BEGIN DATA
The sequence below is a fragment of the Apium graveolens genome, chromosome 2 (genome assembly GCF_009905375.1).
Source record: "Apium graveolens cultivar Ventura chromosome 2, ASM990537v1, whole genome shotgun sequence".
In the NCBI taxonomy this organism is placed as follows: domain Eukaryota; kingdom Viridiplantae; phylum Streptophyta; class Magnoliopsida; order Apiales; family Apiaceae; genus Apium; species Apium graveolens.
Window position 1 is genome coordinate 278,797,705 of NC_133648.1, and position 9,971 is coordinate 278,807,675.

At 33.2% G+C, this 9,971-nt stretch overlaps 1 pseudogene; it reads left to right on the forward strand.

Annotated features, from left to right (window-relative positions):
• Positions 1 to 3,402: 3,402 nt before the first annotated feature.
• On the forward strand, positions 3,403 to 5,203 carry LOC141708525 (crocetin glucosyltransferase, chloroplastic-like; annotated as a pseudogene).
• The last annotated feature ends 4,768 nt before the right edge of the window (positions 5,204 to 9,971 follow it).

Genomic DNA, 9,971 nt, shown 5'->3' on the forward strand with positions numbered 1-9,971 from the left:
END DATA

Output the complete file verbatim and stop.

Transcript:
The sequence below is a fragment of the Apium graveolens genome, chromosome 2 (genome assembly GCF_009905375.1).
Source record: "Apium graveolens cultivar Ventura chromosome 2, ASM990537v1, whole genome shotgun sequence".
In the NCBI taxonomy this organism is placed as follows: domain Eukaryota; kingdom Viridiplantae; phylum Streptophyta; class Magnoliopsida; order Apiales; family Apiaceae; genus Apium; species Apium graveolens.
Window position 1 is genome coordinate 278,797,705 of NC_133648.1, and position 9,971 is coordinate 278,807,675.

At 33.2% G+C, this 9,971-nt stretch overlaps 1 pseudogene; it reads left to right on the forward strand.

Annotated features, from left to right (window-relative positions):
• Positions 1 to 3,402: 3,402 nt before the first annotated feature.
• On the forward strand, positions 3,403 to 5,203 carry LOC141708525 (crocetin glucosyltransferase, chloroplastic-like; annotated as a pseudogene).
• The last annotated feature ends 4,768 nt before the right edge of the window (positions 5,204 to 9,971 follow it).

Genomic DNA, 9,971 nt, shown 5'->3' on the forward strand with positions numbered 1-9,971 from the left: